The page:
MANILA, Philippines—Regardless of what happens in the Tokyo Olympics, Yuka Saso's place in Philippine sports history is already secure.
Still only 20 years old, Saso has already won two gold medals in the Asian Games, and last June, became the first Filipino golfer -- male or female -- to win a major championship. Her triumph at the US Women's Open in California was greatly celebrated in the Philippines; it also essentially clinched her spot in the Tokyo Olympics.
Saso is now one of 3 Filipinos to qualify for the Summer Games, along with veteran Juvic Pagunsan and Bianca Pagdanganan, her teammate in the Asian Games. At the end of the qualification period, Saso ranked eighth in the Olympic Golf Rankings.
"Super excited po ako for (the) Olympics," Saso said after her triumph at the US Women's Open.
In Tokyo, Saso is expected to be among the contenders for gold, thanks in large part to her historic triumph in the US Women's Open.
The president of the country's golf federation has made no secret of his expectation for the Filipino golfers -- not just Saso, but Pagunsan and Pagdanganan as well.
"I've been very vocal about this. All three of our athletes have real, realistic chances of podium finishes, if not even gold," National Golf Association of the Philippines secretary-general Bones Floro has said.
This kind of pressure is something that Saso is already used to, and it's in these kinds of situations that she's found great success.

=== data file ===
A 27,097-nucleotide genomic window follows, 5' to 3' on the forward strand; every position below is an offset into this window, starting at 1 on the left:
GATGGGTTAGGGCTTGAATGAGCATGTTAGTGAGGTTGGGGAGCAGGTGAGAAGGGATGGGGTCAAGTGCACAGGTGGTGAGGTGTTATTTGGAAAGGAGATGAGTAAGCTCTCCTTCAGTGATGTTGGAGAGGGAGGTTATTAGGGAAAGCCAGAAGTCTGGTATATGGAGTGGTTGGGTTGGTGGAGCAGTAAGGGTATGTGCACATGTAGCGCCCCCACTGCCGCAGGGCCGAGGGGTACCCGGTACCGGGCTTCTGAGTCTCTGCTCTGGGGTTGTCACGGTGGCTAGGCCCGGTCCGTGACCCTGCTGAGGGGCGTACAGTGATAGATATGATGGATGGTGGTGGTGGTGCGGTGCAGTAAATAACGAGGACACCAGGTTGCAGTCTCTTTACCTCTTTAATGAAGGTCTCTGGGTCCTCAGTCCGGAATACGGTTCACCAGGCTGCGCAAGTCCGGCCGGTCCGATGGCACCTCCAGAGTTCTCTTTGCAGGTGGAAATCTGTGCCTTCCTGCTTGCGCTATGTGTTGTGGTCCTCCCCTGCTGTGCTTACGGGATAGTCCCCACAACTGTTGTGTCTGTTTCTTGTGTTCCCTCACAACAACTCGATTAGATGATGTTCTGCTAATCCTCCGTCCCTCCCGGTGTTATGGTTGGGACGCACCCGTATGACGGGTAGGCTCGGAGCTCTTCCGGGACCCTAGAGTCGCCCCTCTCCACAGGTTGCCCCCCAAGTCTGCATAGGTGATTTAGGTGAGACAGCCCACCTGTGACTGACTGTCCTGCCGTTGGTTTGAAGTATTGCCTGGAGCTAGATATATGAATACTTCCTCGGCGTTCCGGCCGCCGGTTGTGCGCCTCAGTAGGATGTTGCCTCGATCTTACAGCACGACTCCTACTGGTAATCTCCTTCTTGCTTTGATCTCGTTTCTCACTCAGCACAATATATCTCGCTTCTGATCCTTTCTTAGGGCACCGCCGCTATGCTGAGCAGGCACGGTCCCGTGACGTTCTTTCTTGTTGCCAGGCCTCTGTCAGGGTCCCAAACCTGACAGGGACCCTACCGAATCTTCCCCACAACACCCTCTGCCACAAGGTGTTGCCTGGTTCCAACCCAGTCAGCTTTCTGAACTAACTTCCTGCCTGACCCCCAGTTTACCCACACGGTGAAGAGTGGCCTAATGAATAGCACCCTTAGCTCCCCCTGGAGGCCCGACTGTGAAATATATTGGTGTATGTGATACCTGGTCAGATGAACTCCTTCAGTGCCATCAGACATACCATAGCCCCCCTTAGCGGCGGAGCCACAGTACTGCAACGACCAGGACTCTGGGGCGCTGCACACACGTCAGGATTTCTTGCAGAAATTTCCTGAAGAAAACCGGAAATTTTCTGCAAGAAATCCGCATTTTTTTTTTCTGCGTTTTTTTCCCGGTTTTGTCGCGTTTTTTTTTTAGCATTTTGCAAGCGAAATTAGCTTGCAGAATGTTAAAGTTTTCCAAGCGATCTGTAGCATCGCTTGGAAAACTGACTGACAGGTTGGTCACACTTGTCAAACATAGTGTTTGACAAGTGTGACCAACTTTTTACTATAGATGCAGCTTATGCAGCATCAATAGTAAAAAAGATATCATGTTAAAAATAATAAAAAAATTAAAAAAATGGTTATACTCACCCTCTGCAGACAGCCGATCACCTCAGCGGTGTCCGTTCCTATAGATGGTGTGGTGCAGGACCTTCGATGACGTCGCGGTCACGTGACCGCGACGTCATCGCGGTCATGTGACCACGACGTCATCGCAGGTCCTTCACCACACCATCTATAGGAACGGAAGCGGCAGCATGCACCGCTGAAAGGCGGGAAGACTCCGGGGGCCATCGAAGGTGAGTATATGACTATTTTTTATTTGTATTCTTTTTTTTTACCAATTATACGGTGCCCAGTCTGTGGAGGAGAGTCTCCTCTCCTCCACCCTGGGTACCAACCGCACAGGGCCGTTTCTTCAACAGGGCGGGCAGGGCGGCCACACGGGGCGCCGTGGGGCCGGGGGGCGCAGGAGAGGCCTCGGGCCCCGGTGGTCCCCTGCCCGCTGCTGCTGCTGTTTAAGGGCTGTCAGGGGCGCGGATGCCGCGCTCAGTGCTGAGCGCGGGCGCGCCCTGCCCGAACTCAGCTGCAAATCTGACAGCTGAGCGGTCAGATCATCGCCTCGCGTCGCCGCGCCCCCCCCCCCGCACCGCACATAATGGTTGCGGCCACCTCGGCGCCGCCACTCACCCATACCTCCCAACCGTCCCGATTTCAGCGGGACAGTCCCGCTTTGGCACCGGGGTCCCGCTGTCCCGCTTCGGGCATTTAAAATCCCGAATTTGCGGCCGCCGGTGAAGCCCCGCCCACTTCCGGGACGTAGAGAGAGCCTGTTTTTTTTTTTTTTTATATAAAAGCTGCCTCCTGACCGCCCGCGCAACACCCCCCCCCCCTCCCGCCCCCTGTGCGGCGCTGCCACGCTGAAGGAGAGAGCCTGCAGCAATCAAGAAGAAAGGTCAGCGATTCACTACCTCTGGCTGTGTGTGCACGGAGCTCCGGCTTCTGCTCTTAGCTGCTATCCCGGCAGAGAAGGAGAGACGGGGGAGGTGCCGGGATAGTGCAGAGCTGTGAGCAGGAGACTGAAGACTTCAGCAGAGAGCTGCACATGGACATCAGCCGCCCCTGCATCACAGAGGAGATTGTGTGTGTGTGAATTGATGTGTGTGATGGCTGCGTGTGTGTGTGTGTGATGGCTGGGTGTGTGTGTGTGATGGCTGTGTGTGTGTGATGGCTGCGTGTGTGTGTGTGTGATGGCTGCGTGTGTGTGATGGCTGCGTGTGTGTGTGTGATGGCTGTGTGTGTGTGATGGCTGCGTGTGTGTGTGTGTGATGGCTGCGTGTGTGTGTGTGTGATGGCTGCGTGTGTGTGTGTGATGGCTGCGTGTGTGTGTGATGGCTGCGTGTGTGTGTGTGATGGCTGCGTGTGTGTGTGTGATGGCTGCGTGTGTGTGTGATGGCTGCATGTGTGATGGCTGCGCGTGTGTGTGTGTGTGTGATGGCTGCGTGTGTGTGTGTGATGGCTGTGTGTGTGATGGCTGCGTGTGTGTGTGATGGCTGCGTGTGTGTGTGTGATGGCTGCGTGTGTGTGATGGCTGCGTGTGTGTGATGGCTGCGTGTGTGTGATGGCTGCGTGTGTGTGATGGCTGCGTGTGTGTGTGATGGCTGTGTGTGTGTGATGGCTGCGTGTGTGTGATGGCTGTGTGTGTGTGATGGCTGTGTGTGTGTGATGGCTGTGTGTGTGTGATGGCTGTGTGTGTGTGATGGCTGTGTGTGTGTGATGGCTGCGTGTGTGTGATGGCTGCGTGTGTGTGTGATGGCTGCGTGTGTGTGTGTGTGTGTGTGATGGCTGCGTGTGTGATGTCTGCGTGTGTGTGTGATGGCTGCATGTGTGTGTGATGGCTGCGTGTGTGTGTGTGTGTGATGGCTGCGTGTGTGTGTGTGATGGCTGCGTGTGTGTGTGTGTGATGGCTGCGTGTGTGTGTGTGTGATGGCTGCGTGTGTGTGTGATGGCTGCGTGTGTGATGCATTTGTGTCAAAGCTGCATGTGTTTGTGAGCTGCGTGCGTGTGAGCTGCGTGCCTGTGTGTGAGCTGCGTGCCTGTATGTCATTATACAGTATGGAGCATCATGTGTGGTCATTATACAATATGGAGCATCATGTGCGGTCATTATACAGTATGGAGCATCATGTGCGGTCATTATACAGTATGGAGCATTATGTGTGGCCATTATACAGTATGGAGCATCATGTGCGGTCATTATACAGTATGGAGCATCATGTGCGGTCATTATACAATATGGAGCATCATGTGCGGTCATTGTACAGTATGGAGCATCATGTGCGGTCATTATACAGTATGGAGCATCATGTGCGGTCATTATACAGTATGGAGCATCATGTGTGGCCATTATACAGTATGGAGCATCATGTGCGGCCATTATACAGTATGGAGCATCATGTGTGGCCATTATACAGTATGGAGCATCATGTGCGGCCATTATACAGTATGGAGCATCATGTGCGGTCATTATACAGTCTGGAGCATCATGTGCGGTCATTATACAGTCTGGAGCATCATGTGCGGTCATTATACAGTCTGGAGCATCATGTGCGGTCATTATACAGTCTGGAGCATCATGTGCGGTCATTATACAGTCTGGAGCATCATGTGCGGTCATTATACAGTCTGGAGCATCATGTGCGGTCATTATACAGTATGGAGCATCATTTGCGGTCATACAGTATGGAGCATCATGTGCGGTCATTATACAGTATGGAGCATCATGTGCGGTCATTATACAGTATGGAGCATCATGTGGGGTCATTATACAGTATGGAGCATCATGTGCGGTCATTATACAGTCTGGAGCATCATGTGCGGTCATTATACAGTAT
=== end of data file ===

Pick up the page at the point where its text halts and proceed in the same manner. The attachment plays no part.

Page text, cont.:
In the 2018 Asian Games, Saso trailed by four strokes against China's Liu Wenbo entering the fourth and final round. But she shot a 66 in the last round for a 13-under total of 275, while Liu shot 73 and finished three strokes behind. Pagdanganan also shot a 66 in the last round to snatch the bronze, helping the Philippines win the team gold.
At the US Women's Open last month, Saso surrendered the lead heading into the final round, and all appeared lost when she hit two double bogeys in her first three holes.
"My caddie talked to me and I said that I had to get back on track, I need to trust myself. There's many holes to go, there's many more chances," Saso said at the time.
That was exactly what she did, and Saso again displayed her prowess in the clutch in beating Japan's Nasa Hataoka in the third hole of the sudden death playoff.
"I don't know if I'm mentally tough. I'm not very tough. I'm a little bit soft," Saso would say after her victory. "But I'm a very happy kind of person. When I'm in the Philippines I talk to everyone, I talk to the caddies, I love talking to them."
"You know, I just needed to be quiet. Just so I keep myself calm. That's, I think, and breathing," she added.
Having already displayed tremendous poise under pressure in previous competitions, it's no wonder that Saso is considered as one of the country's brightest medal hopes in the upcoming Olympic Games.
Yet there's also no doubt that she will keep the same mentality that has already brought her to great heights so early in her career.
"I don't want myself to be overconfident. I wanna take it slow as well. Take it day by day, and just do what I was doing a week ago, three days ago," Saso had said after her triumph in the US Women's Open.
"I don't wanna rush anything. I just wanna take it week by week, play golf, and enjoy all the tournaments that I can join. Get the most experience."
Saso, along with Pagdanganan will compete in the women's golf competition at the Kasumigaseki Country Club on August 4-7.
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